Breast Cancer and Genetics: Am I at risk?

About 1 in 8 or about 13% of women in the United States will develop breast cancer during their lifetime. Genetics is the science which explains how genes are passed, or inherited, from parents to children. We believe 5% to 10% of breast cancers are hereditary or due to abnormal, or mutated, genes being passed from one generation to the next.  It is critical to understand whether you have a genetic mutation, since some mutations may increase your personal risk for developing breast cancer from 13% to 70%!

Healthy BRCA1 and BRCA2 (Breast Cancer genes) repair damaged cells, especially in the breast and ovary.  Women, and some men, who have a BRCA1 or BRCA2 mutation often have family members with ovarian, breast, skin, colon, and pancreatic cancers.  Women with a BRCA1 mutation have a 55-72% chance and those with a BRCA2 mutation have a 45-69% chance of developing breast cancer by their 70’s.  Women with these mutations who develop breast cancer are then at a 20-50% chance for developing a new cancer in the opposite breast.  These mutations also increase the risk of ovarian and other cancers.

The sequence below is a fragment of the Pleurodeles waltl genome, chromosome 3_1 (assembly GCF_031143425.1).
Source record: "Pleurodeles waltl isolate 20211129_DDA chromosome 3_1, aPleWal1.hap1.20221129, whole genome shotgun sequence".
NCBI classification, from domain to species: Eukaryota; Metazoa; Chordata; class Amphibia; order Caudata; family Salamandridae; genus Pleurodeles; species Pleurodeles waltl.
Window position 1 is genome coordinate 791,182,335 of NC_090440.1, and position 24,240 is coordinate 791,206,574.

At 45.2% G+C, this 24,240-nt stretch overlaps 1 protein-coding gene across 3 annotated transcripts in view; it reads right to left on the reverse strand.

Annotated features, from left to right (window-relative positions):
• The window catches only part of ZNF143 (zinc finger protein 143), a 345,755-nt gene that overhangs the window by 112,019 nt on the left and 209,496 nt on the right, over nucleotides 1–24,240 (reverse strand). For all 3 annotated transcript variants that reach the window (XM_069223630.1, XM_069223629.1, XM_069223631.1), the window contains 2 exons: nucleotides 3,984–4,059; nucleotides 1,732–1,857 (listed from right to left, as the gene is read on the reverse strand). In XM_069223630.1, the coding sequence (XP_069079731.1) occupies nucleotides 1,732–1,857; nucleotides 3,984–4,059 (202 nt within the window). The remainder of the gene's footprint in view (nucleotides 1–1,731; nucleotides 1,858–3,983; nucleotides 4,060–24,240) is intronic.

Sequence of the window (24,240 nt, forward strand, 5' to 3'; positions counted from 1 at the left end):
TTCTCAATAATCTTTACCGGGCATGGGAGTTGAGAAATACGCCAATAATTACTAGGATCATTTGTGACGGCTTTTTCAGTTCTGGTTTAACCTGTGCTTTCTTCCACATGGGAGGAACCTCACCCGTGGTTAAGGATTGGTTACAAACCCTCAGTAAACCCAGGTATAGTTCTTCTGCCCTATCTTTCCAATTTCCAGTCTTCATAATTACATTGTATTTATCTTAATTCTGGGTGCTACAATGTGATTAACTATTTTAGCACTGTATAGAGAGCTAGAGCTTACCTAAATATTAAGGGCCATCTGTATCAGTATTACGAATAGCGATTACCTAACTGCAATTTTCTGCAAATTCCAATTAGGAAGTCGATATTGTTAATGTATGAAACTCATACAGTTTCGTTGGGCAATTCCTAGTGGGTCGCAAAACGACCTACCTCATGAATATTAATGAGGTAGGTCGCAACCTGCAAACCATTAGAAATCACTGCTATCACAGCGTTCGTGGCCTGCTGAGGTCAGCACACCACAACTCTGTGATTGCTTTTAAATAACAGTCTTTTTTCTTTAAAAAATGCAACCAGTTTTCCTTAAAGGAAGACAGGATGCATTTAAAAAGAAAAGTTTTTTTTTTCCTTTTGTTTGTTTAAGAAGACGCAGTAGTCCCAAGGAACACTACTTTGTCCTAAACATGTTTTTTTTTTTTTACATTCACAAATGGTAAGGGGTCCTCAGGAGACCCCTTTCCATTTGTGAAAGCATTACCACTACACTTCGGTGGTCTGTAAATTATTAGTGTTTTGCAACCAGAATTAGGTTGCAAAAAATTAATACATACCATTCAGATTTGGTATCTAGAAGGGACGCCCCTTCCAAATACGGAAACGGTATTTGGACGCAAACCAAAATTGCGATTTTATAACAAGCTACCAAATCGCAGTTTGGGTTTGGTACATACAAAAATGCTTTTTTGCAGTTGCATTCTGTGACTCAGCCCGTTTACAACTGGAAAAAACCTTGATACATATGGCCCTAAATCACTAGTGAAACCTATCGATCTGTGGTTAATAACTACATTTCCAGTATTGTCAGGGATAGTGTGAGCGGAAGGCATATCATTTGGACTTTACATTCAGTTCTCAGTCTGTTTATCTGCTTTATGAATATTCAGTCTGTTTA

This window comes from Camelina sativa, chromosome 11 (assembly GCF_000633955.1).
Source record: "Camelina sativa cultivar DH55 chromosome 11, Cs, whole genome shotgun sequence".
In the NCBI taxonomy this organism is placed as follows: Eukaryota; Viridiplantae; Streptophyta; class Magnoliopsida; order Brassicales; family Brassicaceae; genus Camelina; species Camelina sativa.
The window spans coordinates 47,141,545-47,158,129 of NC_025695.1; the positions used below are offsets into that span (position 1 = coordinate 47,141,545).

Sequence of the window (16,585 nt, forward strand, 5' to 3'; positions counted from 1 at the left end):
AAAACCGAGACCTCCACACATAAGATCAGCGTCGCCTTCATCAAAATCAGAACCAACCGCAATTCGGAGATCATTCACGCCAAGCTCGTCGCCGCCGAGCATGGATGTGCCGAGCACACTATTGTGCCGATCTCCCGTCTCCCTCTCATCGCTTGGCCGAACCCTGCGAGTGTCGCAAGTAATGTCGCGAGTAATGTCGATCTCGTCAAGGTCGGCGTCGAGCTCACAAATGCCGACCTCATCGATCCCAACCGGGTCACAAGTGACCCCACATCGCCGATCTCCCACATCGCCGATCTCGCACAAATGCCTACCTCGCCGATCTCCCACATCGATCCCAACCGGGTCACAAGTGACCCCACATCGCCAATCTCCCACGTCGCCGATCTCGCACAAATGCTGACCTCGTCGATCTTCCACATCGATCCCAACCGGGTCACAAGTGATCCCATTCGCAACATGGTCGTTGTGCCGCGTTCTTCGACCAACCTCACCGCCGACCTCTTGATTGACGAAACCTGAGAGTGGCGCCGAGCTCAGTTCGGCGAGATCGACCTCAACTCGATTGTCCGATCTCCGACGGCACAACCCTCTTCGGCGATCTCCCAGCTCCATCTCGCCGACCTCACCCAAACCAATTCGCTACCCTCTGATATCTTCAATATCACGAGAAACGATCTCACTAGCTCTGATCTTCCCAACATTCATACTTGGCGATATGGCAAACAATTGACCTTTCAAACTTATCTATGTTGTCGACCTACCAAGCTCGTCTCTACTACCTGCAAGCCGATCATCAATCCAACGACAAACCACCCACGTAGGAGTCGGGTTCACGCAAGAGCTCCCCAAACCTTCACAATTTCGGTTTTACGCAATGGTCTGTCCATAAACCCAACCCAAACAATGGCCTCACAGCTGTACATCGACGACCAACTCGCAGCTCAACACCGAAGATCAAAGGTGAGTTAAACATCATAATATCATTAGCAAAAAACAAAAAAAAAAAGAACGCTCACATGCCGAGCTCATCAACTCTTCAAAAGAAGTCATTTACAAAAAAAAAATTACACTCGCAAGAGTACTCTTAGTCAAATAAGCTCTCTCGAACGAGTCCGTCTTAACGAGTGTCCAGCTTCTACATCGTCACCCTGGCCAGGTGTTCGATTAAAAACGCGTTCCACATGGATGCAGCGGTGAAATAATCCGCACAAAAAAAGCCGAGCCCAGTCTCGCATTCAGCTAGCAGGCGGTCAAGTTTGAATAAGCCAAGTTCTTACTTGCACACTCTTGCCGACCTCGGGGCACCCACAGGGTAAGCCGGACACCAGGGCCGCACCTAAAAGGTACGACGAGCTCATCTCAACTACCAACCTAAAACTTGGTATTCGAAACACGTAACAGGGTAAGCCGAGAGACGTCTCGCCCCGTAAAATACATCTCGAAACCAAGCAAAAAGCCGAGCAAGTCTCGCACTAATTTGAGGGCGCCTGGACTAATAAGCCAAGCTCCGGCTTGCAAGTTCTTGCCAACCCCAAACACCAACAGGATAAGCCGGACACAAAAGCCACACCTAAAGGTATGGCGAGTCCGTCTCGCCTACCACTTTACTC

New genetic mutations are being discovered every year.  There are many that may increase your risk for developing breast cancer:

Women with these genetic mutations tend to develop breast cancer at a younger age. Men with the BRCA2 mutation have higher risk of breast cancer and prostate cancer while those with BRCA1 mutation have about 7 times higher risk of developing prostate cancer.

It is important for patients with a family history of breast or other associated cancers to see a breast cancer specialist for genetic testing and to discuss early mammogram, ultrasound and breast MRI screening.  These are usually covered by insurance.

Written by:
Emran Imami, MD, FACS, MBA
Founder of TEPAS™ Breast Center
Clinical Surgical Faculty, Burrell College of Medicine

Paul Uzodinma
3rd-year medical student at Burrell College of Medicine